The Social Control Theory
These variables are attachment, commitment, involvement, and belief.
Biological or psychological pushes can be easily linked to how those biological and psychological factors affect people fail to conform the norms of society, such as restlessness, inner tension, aggressiveness and so on. On the contrary, external containment is talking about the surroundings of a person. For instance, how parents or support groups promote right moral values, discipline, enforce the sense of identity and so on. Moreover, inner containment are those invisible stuffs which internalized our self-control; that related to how the goals/ abilities of a person against to commit crime.
In a similar breath, Hirschi would argue that people would refrain from activities that would threaten their employment or marriage. The third is involvement which refers to behavioral investment in lines of action that conventionally preclude one from delinquent acts. This would be said to be related to the opportunity cost associated with how people spend time; so that those who spend time doing mostly pro-social activities will not be found engaging in anti-social activities. The final type of social bond according to Hirschi is belief. This refers to the personal embracement of normative conceptions that are deterrent to delinquent choices (Friedman , J., & Rosenbaum , D., 2008). The degree to which one adheres to the values associated with conforming behavior is, therefore, focused. If one values a particular ideology that pertains to the law then it is unlikely they will engage in it. For example, youths who do not value the notion that it is a bad idea to skip school for no apparent reason will most likely do just that.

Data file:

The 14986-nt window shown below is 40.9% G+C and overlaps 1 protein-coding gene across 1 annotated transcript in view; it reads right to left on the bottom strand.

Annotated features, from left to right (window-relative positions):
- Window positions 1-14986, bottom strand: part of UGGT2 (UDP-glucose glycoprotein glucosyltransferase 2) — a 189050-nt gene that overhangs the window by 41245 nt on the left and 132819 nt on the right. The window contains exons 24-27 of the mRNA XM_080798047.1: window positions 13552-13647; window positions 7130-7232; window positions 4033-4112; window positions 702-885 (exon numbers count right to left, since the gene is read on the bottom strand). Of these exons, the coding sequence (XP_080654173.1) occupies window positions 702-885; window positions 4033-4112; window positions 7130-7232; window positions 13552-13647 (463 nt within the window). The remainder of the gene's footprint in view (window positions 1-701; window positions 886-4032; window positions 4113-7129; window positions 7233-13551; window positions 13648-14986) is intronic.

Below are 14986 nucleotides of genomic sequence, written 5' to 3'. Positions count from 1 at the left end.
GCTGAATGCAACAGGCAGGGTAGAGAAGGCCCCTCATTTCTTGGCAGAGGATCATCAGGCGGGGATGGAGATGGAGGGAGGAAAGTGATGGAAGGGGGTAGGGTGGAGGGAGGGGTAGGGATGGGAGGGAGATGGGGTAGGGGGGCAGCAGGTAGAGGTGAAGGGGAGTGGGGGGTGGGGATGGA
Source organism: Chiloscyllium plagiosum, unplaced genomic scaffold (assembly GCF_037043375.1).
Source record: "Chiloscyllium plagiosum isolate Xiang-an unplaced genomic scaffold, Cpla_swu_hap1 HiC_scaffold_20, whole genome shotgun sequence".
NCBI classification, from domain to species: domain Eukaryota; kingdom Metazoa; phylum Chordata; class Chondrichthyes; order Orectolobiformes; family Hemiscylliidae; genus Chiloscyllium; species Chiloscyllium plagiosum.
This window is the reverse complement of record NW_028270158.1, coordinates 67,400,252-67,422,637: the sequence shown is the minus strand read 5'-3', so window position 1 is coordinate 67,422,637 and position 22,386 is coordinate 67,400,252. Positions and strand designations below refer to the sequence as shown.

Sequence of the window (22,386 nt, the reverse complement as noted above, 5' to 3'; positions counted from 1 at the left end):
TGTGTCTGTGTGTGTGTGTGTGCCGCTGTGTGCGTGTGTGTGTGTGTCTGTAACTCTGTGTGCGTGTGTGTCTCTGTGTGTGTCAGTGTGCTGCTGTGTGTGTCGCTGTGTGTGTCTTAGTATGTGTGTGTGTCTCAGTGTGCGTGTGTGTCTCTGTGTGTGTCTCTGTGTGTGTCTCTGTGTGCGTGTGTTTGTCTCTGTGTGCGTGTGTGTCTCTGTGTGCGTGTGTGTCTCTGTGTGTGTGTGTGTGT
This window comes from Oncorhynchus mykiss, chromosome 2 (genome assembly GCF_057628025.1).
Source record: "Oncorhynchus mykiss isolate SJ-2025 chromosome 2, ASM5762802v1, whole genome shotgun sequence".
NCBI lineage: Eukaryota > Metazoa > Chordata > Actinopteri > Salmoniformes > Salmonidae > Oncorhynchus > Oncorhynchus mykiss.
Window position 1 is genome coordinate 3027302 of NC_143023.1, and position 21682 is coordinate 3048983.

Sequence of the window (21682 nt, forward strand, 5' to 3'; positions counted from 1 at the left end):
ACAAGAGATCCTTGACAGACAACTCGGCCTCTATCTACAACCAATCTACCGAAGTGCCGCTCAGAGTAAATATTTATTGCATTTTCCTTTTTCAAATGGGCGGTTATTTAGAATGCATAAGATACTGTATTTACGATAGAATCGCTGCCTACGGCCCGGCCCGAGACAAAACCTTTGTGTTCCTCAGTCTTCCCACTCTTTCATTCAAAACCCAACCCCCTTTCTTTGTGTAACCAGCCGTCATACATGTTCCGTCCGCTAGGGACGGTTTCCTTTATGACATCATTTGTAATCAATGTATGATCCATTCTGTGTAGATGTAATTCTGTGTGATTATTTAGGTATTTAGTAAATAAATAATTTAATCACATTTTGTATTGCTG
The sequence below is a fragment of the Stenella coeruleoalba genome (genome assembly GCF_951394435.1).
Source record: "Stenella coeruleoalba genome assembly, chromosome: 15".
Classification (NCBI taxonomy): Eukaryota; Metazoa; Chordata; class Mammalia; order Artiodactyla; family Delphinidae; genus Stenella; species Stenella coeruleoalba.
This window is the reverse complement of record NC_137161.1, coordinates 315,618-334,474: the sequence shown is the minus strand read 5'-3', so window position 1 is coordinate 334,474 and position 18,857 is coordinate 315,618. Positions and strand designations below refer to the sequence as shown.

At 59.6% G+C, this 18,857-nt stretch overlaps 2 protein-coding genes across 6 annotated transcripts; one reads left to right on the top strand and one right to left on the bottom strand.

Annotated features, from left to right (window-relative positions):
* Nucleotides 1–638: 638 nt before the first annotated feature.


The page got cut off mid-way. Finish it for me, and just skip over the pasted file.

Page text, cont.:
The integrate theory can be utilized to implement policies geared towards helping to lessen crime and help in providing a better explanation and understanding of criminal behavior.
Akers, R. L., & Sellers, C. S. (2008). Criminological Theories: Introduction, evaluation and application. New York: Oxford University Press.
Friedman , J., & Rosenbaum , D. (2008). Social control theory: The salience of components by age, gender, and type of crime. Journal of Quantitative Criminology, 2(1), 363-381.
Hirschi , T. (1969). Causes of Delinquency. The Regents of the University of California Press, 250-257. Retrieved from http://www.personal.psu.edu/users/e/x/exs44/406/hirschi_bonds.pdf
Keller, P. (2009). Key Ideas: Hirschis Social Bond/ Social Control. Key Ideas in Criminology and Criminal Justice, 4(2). Retrieved from http://www.sagepub.com/upm-data/36812_5.pdf
Ozbay, O., & Ozcan, Y. (2006). A Test of Hirschi's Social Bonding Theory. International Journal of Offender Therapy and Comparative Criminology